Ms. Postlethwaite's Human Geography Page
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Rescooped by Jessica Robson Postlethwaite from FCHS AP HUMAN GEOGRAPHY
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Ultimate factories: Coca Cola

nat geo programme about the coke factory and the manufacturing process of coke...

 

Where is Coca Cola produced?  Some products are bulk losing some are bulk gaining in the manufacturing process.  Coca Cola and their containers represent bulk gaining products.  Although not the focus of this video, what is the geography behind where these factories are located?  How would this geographic pattern change if this were are bulk losing industry?  What are examples of bulk gaining and bulk losing industries?  Why are glass bottles not manufactured in the United States? 


Via Seth Dixon, FCHSAPGEO
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Madison Roth's curator insight, January 20, 7:58 PM
This video relates to my current AP human geography class because we are learning about industries and it is speaking of the coke industry. This, more specifically, is a bulk-gaining industry and is placed strategically based on all factors (situation and site). I think that the coca-cola industries are growing rapidly as stated in the video. Also, that the plants are placed nicely (closer to consumers to avoid transportation costs) taking into consideration the amount of coke needed to be produced and the countless factories relative to each other.
Angel Peeples's curator insight, January 20, 8:03 PM
  This is related to world cultural geography by being an industry. A industry is a economic activity concerned with the processing of raw materials and manufacture of goods in factories. Coca Cola is a huge industry that makes billions of dollars a year, 1.6 billion people reaches for a coca cola a day! This industry is a bulk gaining industry, the ingredients don't weight that much but when you put it all together it weighs quite a lot because of this the transportation cost would be to great for going a long distance so they must be closer to the markets instead of the inputs. This article is mostly about how Coca Cola is made and about all the factories worldwide to meet their growing demand.   
Rebecca Cooler's curator insight, January 20, 9:45 PM
This article relates to the topic because in human geography industries are described as either bulk gaining or bulk reducing. My opinion on the topic is that this would be a bulk gaining industry because it's adding bulk.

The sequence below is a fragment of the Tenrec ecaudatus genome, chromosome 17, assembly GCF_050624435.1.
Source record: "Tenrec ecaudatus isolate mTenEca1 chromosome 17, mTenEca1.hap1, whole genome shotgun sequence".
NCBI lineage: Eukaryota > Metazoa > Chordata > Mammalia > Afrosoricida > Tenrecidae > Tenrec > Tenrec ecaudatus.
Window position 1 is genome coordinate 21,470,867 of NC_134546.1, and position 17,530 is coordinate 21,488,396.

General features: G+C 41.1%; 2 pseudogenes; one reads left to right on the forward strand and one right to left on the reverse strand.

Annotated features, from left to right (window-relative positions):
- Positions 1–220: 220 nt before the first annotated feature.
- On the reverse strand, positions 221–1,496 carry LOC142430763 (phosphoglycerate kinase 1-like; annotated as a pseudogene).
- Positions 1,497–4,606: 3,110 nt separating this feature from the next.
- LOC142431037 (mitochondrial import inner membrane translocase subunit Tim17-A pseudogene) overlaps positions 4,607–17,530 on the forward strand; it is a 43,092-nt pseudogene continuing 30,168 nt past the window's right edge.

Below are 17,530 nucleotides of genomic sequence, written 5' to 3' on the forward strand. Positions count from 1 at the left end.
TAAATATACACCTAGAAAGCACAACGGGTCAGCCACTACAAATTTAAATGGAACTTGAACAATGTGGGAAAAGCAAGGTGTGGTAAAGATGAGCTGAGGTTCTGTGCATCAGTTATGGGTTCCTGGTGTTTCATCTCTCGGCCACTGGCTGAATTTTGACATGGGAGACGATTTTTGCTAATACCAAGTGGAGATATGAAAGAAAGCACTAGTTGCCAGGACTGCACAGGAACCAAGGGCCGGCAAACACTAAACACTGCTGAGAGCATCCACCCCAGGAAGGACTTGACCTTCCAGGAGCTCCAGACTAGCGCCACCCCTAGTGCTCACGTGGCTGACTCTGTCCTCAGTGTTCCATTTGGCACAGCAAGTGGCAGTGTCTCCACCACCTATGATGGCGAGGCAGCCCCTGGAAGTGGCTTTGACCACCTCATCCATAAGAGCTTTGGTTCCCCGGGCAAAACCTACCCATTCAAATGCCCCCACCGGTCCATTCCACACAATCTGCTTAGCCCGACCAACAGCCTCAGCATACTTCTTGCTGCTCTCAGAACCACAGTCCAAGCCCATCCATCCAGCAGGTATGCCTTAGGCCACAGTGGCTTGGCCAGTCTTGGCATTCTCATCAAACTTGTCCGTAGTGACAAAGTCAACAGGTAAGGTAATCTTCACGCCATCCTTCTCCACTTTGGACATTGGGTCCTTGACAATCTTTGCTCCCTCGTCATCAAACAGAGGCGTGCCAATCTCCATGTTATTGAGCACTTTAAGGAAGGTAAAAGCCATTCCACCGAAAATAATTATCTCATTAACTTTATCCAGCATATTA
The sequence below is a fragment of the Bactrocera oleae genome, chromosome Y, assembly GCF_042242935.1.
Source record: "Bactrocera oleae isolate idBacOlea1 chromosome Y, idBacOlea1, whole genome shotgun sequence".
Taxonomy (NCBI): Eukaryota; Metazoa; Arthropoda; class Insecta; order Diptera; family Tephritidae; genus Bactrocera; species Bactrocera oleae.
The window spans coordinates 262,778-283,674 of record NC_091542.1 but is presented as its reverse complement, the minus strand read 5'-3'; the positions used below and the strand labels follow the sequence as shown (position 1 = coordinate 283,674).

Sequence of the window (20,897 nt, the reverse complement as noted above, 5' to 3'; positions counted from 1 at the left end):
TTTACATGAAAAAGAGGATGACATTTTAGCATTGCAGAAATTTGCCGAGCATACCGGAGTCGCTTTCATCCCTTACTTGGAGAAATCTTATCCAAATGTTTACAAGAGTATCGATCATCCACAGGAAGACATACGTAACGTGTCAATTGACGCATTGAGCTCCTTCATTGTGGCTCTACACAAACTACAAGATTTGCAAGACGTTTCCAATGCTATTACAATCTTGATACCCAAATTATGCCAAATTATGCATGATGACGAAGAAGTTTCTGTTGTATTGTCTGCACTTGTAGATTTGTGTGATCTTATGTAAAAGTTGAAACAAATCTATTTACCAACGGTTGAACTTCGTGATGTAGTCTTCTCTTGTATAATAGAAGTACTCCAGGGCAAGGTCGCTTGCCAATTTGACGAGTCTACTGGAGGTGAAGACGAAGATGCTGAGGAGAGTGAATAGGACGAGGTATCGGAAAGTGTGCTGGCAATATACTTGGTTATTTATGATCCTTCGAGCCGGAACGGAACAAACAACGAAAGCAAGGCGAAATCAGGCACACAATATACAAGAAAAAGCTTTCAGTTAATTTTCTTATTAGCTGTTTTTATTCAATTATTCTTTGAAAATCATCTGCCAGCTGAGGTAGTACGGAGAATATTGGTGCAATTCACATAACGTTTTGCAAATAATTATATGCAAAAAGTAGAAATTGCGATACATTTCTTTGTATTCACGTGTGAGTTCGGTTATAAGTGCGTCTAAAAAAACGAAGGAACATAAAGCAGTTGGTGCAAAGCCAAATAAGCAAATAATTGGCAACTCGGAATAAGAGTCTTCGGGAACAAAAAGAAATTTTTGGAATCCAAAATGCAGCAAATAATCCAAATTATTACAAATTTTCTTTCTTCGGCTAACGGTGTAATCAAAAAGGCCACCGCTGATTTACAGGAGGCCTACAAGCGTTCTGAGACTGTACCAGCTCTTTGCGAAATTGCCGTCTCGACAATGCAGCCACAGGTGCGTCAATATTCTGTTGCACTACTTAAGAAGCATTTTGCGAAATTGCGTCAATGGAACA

Rescooped by Jessica Robson Postlethwaite from Geography Education
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Ten Ways Walmart Changed the World

Ten Ways Walmart Changed the World | Ms. Postlethwaite's Human Geography Page | Scoop.it
On July 2, 1962 -- 50 years ago today -- Sam Walton opened the very first Walmart store in Rogers, Arkansas.

 

The Walmart business model has profoundly reshaped the economic paradigm of retail these has 50 years.  Walmart is commonly cited as a business that exemplifies the processes of globalization.  How has Walmart reshaped aspects of society such as industrial production, environmental standards, labor, urban shopping locations, the outsourcing of manufacturing and consumption? 


Via Seth Dixon
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Jordan Simon's comment, August 17, 2012 12:12 PM
It is crazy to think that one store could change the world but this one has. Their effective ways of selling and buying products have made this store very well known. Walmart has more than 140 millions customers shop a week which is very impressive. Without Walmart where would we be?
Rj Ocampo's comment, August 24, 2012 7:11 PM
Its amazing to see how far Walmart has come in just 50 years! Sam Walton's philosophy "Always low prices," shaped Walmart to be so successful and could not be the same without it. It's crazy to know that one store could change the globe, I just wonder how much longer Walmart can keep their success going.